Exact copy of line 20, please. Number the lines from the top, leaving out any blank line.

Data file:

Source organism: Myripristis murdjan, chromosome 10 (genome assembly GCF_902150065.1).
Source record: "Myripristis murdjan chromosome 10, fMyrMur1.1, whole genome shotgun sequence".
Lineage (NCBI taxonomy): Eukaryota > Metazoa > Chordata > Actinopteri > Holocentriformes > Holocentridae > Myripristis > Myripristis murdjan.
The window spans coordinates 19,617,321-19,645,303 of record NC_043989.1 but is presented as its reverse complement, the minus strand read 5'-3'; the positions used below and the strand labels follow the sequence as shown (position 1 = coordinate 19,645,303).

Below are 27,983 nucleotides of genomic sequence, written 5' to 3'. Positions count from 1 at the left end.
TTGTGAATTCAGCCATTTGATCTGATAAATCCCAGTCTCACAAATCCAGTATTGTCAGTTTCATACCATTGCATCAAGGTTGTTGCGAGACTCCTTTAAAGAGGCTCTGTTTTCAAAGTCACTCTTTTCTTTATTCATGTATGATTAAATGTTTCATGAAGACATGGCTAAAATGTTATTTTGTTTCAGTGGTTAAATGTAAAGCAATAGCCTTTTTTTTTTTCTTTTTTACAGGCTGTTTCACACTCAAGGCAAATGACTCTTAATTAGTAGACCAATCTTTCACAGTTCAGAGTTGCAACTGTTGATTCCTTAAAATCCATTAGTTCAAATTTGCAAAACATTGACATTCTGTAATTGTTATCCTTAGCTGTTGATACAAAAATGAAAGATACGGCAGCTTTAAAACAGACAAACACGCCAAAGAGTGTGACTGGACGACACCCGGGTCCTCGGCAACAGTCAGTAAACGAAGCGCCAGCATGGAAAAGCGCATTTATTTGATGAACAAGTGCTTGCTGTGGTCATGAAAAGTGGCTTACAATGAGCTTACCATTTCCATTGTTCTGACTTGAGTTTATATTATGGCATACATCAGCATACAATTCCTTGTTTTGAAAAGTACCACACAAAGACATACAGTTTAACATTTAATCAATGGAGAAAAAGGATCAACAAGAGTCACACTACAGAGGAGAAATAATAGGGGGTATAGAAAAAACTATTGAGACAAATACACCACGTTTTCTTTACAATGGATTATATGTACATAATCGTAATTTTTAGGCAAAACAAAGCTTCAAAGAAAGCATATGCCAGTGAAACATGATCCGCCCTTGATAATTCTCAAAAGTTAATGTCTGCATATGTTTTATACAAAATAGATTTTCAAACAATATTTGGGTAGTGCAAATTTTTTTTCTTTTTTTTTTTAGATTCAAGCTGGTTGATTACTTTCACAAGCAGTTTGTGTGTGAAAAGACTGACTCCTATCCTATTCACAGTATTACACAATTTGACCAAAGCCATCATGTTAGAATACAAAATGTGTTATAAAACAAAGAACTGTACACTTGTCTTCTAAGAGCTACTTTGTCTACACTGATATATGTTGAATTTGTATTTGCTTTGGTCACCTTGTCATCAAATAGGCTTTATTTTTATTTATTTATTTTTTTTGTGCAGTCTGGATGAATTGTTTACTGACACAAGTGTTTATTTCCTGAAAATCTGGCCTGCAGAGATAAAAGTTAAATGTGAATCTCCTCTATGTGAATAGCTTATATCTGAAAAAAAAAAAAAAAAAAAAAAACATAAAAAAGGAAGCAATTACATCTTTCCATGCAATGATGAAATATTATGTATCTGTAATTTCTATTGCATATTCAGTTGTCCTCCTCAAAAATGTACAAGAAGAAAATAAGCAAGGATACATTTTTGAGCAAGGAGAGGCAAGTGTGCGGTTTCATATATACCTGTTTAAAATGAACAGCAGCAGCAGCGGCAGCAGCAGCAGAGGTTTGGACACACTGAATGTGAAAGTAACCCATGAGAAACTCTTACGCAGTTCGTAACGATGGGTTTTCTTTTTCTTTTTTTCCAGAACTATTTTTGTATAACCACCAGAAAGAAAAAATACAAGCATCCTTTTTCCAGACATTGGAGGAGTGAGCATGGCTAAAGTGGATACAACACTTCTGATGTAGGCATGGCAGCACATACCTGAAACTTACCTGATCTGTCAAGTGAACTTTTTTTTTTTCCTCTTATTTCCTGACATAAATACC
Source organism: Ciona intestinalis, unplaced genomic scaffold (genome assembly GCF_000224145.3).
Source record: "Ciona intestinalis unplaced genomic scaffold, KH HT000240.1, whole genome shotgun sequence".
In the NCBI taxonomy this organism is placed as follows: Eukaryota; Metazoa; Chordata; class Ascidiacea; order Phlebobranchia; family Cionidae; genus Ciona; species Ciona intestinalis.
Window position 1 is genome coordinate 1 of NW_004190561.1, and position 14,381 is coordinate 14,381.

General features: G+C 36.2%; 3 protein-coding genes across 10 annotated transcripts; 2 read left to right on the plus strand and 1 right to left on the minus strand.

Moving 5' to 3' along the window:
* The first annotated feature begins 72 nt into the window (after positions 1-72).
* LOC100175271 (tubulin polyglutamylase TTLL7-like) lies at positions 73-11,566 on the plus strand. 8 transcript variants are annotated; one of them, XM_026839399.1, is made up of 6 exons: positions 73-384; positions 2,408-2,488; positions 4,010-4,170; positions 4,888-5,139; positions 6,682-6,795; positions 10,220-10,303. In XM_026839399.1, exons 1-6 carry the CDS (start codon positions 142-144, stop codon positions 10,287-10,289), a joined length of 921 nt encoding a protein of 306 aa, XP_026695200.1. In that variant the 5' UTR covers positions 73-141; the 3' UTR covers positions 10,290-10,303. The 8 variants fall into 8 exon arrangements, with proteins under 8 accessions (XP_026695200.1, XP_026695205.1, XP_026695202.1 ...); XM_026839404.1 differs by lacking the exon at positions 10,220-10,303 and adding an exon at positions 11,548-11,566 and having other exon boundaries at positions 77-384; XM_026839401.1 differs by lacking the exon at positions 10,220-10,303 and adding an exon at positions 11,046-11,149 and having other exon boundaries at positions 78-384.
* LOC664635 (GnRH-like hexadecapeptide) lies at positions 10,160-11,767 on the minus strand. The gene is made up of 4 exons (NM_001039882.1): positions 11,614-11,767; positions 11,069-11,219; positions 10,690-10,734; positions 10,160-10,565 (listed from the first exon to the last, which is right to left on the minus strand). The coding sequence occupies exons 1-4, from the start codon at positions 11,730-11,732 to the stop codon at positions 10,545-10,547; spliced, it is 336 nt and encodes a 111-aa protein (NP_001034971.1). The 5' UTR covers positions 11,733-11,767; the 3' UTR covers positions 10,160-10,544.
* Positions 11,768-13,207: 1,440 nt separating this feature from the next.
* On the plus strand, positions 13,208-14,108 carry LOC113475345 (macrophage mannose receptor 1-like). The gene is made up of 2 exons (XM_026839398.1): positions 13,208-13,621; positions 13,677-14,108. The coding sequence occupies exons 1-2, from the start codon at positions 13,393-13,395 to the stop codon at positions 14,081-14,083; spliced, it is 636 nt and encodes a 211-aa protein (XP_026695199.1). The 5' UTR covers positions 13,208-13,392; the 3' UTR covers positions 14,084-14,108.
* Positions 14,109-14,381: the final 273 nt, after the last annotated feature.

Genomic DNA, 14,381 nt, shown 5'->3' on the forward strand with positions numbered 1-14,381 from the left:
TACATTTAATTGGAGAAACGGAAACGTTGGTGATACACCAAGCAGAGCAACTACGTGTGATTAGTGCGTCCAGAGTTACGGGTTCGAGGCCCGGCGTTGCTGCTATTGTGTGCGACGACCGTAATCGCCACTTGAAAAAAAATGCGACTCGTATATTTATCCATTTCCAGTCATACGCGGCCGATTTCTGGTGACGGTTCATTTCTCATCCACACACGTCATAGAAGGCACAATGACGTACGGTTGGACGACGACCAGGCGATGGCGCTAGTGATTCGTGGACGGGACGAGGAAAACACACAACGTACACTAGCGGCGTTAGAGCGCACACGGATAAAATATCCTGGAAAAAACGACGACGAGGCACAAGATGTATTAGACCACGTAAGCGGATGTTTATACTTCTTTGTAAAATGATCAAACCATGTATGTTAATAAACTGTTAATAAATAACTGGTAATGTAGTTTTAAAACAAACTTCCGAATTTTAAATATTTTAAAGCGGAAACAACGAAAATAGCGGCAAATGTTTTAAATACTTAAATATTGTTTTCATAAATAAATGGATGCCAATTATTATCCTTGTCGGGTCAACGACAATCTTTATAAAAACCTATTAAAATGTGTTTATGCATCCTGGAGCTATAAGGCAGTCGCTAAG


TACATTTAATTGGAGAAACGGAAACGTTGGTGATACACCAAGCAGAGCAACTACGTGTGATTAGTGCGTCCAGAGTTACGGGTTCGAGGCCCGGCGTTGCTGCTATTGTGTGCGACGACCGTAATCGCCACTTGAAAAAAAATGCGACTCGTATATTTATCCATTTCCAGTCATACGCGGCCGATTTCTGGTGACGGTTCATTTCTCATCCACACACGTCATAGAAGGCACAATGACGTACGGTTGGACGACGACCAGGCGATGGCGCTAGTGATTCGTGGACGGGACGAGGAAAACACACAACGTACACTAGCGGCGTTAGAGCGCACACGGATAAAATATCCTGGAAAAAACGACGACGAGGCACAAGATGTATTAGACCACGTAAGCGGATGTTTATACTTCTTTGTAAAATGATCAAACCATGTATGTTAATAAACTGTTAATAAATAACTGGTAATGTAGTTTTAAAACAAACTTCCGAATTTTAAATATTTTAAAGCGGAAACAACGAAAATAGCGGCAAATGTTTTAAATACTTAAATATTGTTTTCATAAATAAATGGATGCCAATTATTATCCTTGTCGGGTCAACGACAATCTTTATAAAAACCTATTAAAATGTGTTTATGCATCCTGGAGCTATAAGGCAGTCGCTAAG